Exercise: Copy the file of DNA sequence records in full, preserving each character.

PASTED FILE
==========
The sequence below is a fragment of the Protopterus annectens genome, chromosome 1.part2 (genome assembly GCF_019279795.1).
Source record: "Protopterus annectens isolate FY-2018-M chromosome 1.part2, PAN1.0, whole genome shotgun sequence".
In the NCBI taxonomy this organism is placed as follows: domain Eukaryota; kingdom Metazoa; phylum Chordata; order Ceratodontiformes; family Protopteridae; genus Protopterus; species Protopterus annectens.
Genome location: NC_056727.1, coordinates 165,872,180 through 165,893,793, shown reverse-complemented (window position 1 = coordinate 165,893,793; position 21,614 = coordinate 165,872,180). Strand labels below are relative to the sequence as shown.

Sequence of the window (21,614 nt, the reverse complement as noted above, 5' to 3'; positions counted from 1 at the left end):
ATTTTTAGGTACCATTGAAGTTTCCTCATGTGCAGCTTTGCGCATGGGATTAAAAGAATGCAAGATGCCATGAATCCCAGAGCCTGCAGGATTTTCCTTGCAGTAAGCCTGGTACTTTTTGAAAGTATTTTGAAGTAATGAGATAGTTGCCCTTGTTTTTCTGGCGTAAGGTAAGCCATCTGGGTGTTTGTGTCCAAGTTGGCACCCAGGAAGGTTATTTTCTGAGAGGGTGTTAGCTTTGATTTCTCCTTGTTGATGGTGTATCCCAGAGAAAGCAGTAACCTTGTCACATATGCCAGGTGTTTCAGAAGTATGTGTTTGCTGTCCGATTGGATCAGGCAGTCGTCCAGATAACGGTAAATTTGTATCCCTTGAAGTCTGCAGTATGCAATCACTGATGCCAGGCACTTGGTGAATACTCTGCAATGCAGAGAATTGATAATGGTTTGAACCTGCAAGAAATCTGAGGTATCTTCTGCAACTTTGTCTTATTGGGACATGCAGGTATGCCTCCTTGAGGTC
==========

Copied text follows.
The sequence below is a fragment of the Protopterus annectens genome, chromosome 1.part2 (genome assembly GCF_019279795.1).
Source record: "Protopterus annectens isolate FY-2018-M chromosome 1.part2, PAN1.0, whole genome shotgun sequence".
In the NCBI taxonomy this organism is placed as follows: domain Eukaryota; kingdom Metazoa; phylum Chordata; order Ceratodontiformes; family Protopteridae; genus Protopterus; species Protopterus annectens.
Genome location: NC_056727.1, coordinates 165,872,180 through 165,893,793, shown reverse-complemented (window position 1 = coordinate 165,893,793; position 21,614 = coordinate 165,872,180). Strand labels below are relative to the sequence as shown.

Sequence of the window (21,614 nt, the reverse complement as noted above, 5' to 3'; positions counted from 1 at the left end):
ATTTTTAGGTACCATTGAAGTTTCCTCATGTGCAGCTTTGCGCATGGGATTAAAAGAATGCAAGATGCCATGAATCCCAGAGCCTGCAGGATTTTCCTTGCAGTAAGCCTGGTACTTTTTGAAAGTATTTTGAAGTAATGAGATAGTTGCCCTTGTTTTTCTGGCGTAAGGTAAGCCATCTGGGTGTTTGTGTCCAAGTTGGCACCCAGGAAGGTTATTTTCTGAGAGGGTGTTAGCTTTGATTTCTCCTTGTTGATGGTGTATCCCAGAGAAAGCAGTAACCTTGTCACATATGCCAGGTGTTTCAGAAGTATGTGTTTGCTGTCCGATTGGATCAGGCAGTCGTCCAGATAACGGTAAATTTGTATCCCTTGAAGTCTGCAGTATGCAATCACTGATGCCAGGCACTTGGTGAATACTCTGCAATGCAGAGAATTGATAATGGTTTGAACCTGCAAGAAATCTGAGGTATCTTCTGCAACTTTGTCTTATTGGGACATGCAGGTATGCCTCCTTGAGGTC